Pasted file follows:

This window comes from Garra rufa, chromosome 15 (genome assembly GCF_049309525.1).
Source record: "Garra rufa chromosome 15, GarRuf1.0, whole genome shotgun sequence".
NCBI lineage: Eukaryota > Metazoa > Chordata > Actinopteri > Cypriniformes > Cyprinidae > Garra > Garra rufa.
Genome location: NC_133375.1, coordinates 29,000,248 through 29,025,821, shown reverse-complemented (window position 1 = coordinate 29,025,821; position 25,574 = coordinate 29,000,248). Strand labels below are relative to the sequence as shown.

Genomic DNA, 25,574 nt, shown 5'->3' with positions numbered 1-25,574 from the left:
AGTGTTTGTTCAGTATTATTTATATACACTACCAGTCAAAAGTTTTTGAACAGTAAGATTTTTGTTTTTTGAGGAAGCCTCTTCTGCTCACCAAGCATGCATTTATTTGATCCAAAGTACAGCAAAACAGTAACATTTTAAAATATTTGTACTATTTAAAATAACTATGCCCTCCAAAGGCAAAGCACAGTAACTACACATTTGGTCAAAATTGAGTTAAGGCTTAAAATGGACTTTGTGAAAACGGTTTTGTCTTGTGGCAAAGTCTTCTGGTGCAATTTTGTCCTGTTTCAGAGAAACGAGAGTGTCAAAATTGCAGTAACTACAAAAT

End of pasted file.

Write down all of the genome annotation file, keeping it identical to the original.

This window comes from Garra rufa, chromosome 15 (genome assembly GCF_049309525.1).
Source record: "Garra rufa chromosome 15, GarRuf1.0, whole genome shotgun sequence".
NCBI lineage: Eukaryota > Metazoa > Chordata > Actinopteri > Cypriniformes > Cyprinidae > Garra > Garra rufa.
Genome location: NC_133375.1, coordinates 29,000,248 through 29,025,821, shown reverse-complemented (window position 1 = coordinate 29,025,821; position 25,574 = coordinate 29,000,248). Strand labels below are relative to the sequence as shown.

Genomic DNA, 25,574 nt, shown 5'->3' with positions numbered 1-25,574 from the left:
AGTGTTTGTTCAGTATTATTTATATACACTACCAGTCAAAAGTTTTTGAACAGTAAGATTTTTGTTTTTTGAGGAAGCCTCTTCTGCTCACCAAGCATGCATTTATTTGATCCAAAGTACAGCAAAACAGTAACATTTTAAAATATTTGTACTATTTAAAATAACTATGCCCTCCAAAGGCAAAGCACAGTAACTACACATTTGGTCAAAATTGAGTTAAGGCTTAAAATGGACTTTGTGAAAACGGTTTTGTCTTGTGGCAAAGTCTTCTGGTGCAATTTTGTCCTGTTTCAGAGAAACGAGAGTGTCAAAATTGCAGTAACTACAAAAT